The Southeast Absaroka Range
is a wild and rugged place that contains hundreds of beautiful peaks that are rarely climbed; many require long approaches, but the peaks around the ghost town of Kirwin
are an exception. A trail head that is arguably the finest place in Wyoming for accessing high peaks in a very short distance, Kirwin is a wonderful place to visit if you like solitude and lonely summits that make you feel like you are the only person to ever stand on them.
Most of Cascade Peak is hidden from view from the trail head by Spar Mountain, which looms over Kirwin to the south. However, once you enter Cascade Creek Basin, the long and impressive walls on the north side of the peak dominate the valley. From dozens of other peaks in the area, Cascade Peak's long ridge is an easily recognizable landmark; at 12,156 feet, the mountain has 976 feet of prominence and is the 174th highest peak in Wyoming.
A note on the name: This peak is listed on the topo map as simply Cascade. The Lists of John site lists it as Cascade Benchmark, and someone who has posted pictures of it on GoogleEarth refers to it as Sleeping Bear Mountain; after a little research, I believe the latter title is completely bogus and I have no idea where it comes from! For the purposes of this page, I'm using Cascade Peak.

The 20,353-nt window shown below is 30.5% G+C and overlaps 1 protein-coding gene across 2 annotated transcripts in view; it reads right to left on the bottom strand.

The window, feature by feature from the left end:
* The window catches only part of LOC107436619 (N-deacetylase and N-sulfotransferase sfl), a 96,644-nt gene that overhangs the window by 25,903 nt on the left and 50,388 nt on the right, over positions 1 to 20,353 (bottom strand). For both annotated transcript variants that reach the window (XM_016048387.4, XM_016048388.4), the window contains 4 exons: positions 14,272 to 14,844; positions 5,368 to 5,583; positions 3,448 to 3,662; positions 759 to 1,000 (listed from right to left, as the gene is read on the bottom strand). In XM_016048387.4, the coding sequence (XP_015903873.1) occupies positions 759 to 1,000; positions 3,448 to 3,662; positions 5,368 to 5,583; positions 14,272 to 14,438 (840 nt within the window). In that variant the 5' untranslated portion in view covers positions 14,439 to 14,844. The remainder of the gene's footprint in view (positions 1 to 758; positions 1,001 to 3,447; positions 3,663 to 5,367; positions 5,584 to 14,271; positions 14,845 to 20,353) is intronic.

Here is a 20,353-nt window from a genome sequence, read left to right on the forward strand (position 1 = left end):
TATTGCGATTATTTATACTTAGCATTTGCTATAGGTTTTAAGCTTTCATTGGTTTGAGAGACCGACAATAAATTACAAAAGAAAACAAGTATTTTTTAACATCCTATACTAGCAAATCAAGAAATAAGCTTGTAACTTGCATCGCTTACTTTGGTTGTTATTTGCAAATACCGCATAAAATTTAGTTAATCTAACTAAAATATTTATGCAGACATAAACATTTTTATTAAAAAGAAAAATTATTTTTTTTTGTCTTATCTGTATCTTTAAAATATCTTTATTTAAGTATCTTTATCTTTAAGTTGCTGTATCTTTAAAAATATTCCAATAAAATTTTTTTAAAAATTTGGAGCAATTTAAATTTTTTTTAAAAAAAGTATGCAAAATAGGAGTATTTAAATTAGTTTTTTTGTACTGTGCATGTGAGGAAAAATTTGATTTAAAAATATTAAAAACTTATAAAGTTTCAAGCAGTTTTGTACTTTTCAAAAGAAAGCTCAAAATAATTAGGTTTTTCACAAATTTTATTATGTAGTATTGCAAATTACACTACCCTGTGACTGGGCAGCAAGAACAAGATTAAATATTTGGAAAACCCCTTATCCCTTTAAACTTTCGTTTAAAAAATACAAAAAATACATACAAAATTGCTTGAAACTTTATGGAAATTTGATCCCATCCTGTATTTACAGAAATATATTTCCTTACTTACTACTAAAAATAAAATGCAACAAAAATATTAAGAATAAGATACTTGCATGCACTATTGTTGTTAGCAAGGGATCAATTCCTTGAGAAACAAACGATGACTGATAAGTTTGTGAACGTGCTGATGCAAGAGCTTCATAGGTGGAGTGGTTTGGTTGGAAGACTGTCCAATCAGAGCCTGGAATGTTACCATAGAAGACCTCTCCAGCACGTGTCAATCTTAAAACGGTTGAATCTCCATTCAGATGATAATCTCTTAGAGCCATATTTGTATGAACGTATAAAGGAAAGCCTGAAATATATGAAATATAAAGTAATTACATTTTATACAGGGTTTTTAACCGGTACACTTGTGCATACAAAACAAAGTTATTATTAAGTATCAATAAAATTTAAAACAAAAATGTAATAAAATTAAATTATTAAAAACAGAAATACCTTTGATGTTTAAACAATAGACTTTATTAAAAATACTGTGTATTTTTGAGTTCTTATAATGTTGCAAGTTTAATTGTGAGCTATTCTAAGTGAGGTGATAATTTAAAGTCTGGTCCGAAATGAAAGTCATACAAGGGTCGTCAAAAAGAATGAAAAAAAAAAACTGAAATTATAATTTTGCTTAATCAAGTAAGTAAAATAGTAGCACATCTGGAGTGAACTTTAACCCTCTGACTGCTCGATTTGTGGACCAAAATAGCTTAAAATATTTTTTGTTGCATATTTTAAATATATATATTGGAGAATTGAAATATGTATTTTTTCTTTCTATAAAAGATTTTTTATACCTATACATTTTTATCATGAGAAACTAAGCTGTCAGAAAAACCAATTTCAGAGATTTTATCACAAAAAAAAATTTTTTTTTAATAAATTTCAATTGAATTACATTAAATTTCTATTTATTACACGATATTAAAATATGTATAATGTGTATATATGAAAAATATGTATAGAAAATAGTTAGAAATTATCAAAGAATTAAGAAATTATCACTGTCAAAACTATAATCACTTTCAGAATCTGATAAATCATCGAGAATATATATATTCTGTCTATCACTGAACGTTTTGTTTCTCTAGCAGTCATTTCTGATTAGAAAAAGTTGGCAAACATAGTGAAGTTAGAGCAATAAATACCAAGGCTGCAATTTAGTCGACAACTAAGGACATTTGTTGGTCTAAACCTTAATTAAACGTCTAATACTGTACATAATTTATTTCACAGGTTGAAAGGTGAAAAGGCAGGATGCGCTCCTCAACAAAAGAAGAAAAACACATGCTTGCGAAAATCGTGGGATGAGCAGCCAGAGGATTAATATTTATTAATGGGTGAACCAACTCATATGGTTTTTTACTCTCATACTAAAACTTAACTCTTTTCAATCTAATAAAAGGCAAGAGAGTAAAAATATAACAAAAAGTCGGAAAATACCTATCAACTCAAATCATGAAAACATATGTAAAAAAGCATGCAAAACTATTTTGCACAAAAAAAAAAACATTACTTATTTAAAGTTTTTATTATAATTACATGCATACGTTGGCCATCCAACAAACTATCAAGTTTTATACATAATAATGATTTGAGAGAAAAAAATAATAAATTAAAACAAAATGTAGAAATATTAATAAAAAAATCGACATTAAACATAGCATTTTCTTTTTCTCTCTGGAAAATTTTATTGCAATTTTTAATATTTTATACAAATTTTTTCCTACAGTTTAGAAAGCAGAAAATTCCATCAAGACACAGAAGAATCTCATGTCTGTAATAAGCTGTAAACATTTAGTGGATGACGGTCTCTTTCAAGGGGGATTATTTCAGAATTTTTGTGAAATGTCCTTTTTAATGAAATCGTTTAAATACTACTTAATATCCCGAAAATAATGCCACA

Cascade Creek Basin
Getting There and Climbing Information
Climbing Cascade Peak involves a drive to the Kirwin trailhead. 4WD is recommended, but high clearance and AWD will suffice under most warm-weather conditions. Kirwin was a mining boomtown many years ago, and several structures still remain in the area. The ruined townsite is a popular destination for locals who like to drive up for lunch and a tour, but few people outside the area know anything about Kirwin and the awesome trail system it accesses. Kirwin is also one of the most beautiful trailheads in the Rockies, with towering, brooding mountains all around it.
Kirwin Wolf Creek Mine
From Meeteetse, 32 miles south of Cody, turn west onto the signed road for Wyoming 290. In 6.4 miles, turn left onto Wood River Road. At 11.6 miles, the pavement ends. The national forest boundary is at 21.7 miles. Pass Wood River Campground at 22.4 miles and Brown Mountain Campground at 24.8 miles. The road now gets a little rougher, but it is not real 4WD stuff. At 26.8 miles is the first of four stream crossings. This one is short and usually shallow. The second river crossing is at 27 miles. This one is wider and deeper. The third crossing, which is actually two crossings in quick succession, is at 29.3 miles. These are broad but shallow. The last two miles to the trailhead are rocky but not anything to get nervous about. There is one more stream crossing just before the trailhead, but it is a tributary stream and may even be dry. The trailhead is at 33.1 miles.